If you are a dog owner, and you ask somebody, "Is there an animal you are scared by or of?" and they respond with, "Sure, dogs!", firstly, you should probably tighten the leash holding your Rottweiler, and secondly, if you were hoping like yourself that they fear spiders, the ability for you and they to now empathise with one another has grown diminutive*.
Why? Well, a dog owner is almost certain to be a person comfortable around dogs no matter their size, appearance or ferocity. This isn't always the case, because the owner of a small dog (or a small dog owner, for that matter!) might be as intimidated by a German Shepherd or Rhodesian Ridgeback as the next person. Yet if, like above, you own a Rottweiler or another big dog, it is unlikely you'll turn to the person with cynophobia and say, "Gosh, I know how you feel," placing a hand to your chest, your eyes narrowing as you cast all thoughts back to a dark and harrowing experience with a canine that caused you to fear dogs. You might have been bitten in the past, don't let me rule that out, but you've clearly faced and overcome your fear, haven't you? What has occurred, then, is time. Time, alas, is a leveller. You can no longer truly say you share, only that you shared, their fear. Memories decay, fracture and dissipate until we might have only thin threads that are sewn back to equally thin threads every once a year, when somebody mentions that dreaded haunt we buried so long ago.
During a high school assembly, an older student I remember seeing only in that one assembly, had brought her mother and pet snake as part of a show and tell. The snake was innocuous, supposedly. She permitted the damned thing to coil around her and then at the end she replaced it into a tank and people were allowed to go up closer and take a look. I made what I hope was a dignified dash to my next class. Was she ever afraid of snakes, I'll never know. Had I been offered any chance to go near the reptile, no matter how harmless, I'd have said No.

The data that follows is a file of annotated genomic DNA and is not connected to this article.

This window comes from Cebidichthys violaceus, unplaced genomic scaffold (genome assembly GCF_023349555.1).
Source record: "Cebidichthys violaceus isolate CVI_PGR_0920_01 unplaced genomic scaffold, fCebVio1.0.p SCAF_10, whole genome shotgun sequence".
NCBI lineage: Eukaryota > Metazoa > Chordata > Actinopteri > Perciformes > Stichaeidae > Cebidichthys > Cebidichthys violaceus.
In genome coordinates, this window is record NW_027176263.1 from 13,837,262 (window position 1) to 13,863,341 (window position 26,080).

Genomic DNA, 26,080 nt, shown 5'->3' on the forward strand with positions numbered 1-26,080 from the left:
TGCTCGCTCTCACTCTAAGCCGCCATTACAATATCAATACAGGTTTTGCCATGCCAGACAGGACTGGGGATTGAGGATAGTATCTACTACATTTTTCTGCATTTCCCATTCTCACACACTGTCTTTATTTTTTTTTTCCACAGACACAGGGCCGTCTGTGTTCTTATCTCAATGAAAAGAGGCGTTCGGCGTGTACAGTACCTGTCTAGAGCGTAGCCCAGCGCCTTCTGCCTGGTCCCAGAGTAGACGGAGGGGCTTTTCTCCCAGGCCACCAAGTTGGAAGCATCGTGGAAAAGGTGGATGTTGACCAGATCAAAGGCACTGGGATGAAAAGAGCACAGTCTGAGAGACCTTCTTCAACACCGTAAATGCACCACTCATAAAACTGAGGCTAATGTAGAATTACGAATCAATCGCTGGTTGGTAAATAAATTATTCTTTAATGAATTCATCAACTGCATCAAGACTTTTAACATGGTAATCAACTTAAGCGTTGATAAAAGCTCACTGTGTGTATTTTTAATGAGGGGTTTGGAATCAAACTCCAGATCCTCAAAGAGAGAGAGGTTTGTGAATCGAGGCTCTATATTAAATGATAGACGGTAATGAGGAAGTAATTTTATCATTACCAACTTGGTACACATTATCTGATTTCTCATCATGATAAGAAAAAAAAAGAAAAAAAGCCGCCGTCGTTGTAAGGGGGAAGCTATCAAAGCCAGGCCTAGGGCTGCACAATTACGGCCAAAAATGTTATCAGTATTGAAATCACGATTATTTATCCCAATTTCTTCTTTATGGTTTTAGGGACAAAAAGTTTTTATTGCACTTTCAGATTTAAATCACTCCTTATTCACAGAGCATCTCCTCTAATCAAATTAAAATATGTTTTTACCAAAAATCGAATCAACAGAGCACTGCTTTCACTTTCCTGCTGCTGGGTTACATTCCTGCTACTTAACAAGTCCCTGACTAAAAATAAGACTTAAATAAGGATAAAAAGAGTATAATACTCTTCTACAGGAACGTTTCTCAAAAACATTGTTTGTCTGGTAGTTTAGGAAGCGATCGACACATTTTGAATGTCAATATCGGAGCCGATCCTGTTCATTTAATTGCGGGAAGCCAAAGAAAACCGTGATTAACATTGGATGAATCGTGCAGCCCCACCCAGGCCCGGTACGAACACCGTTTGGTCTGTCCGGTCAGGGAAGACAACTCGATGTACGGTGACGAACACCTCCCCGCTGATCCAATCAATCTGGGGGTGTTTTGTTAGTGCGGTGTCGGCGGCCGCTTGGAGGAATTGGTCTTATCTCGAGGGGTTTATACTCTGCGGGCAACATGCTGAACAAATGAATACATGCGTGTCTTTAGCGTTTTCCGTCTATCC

If you can empathise with a person, then you are not just resolving within yourself to understand their fear, but you are offering them the reassurance that they are not isolated from society by this phobia. To empathise is to share your feelings in a bond of mutual understanding that will, I suppose, manifest itself into something the empathiser wants to aid the "empathisee" with. The irony being that this manifestation is abstract, and might only be a smile or a shared look. Just something that allows us to feel for that person in such a way that they can reciprocate the smile, renewed by the knowledge that people understand what they are going through. Isolation can be pernicious if triggered by a seeming abnormality. To openly admit to cynophobia, in a world where dogs are heavily domesticated animals, could lead to social ridicule, directed ignorance and stigmatic labels. None of which is fair. Had I gone near that snake, and had to say in front of my friends and peers, "I'm scared of snakes," I suspect I'd have been tormented for it. Maybe for merely an hour or so, but ridicule is unwanted no matter how fleeting or interminable.
What is my suggestion, here? That all people with acrophobia should stand atop a skyscraper and look down, and after a few minutes of this collective resilience, we should each cheer as we overcome our phobia in the here and now? Not so much. More that, when facing fears, perhaps a shared feeling from somebody else, a friend or not, just anybody who can say "me too", is the best armour there is; there are so many fears out there, within so many of us – could we just not take a step closer and give each other a reassuring smile?
Perhaps sharing fear alone is enough to empathise, truly. Do I believe that?
I don't know.
I'll be going further into this topic soon.
*What an interestingly paradoxical phrase "grown diminutive" is.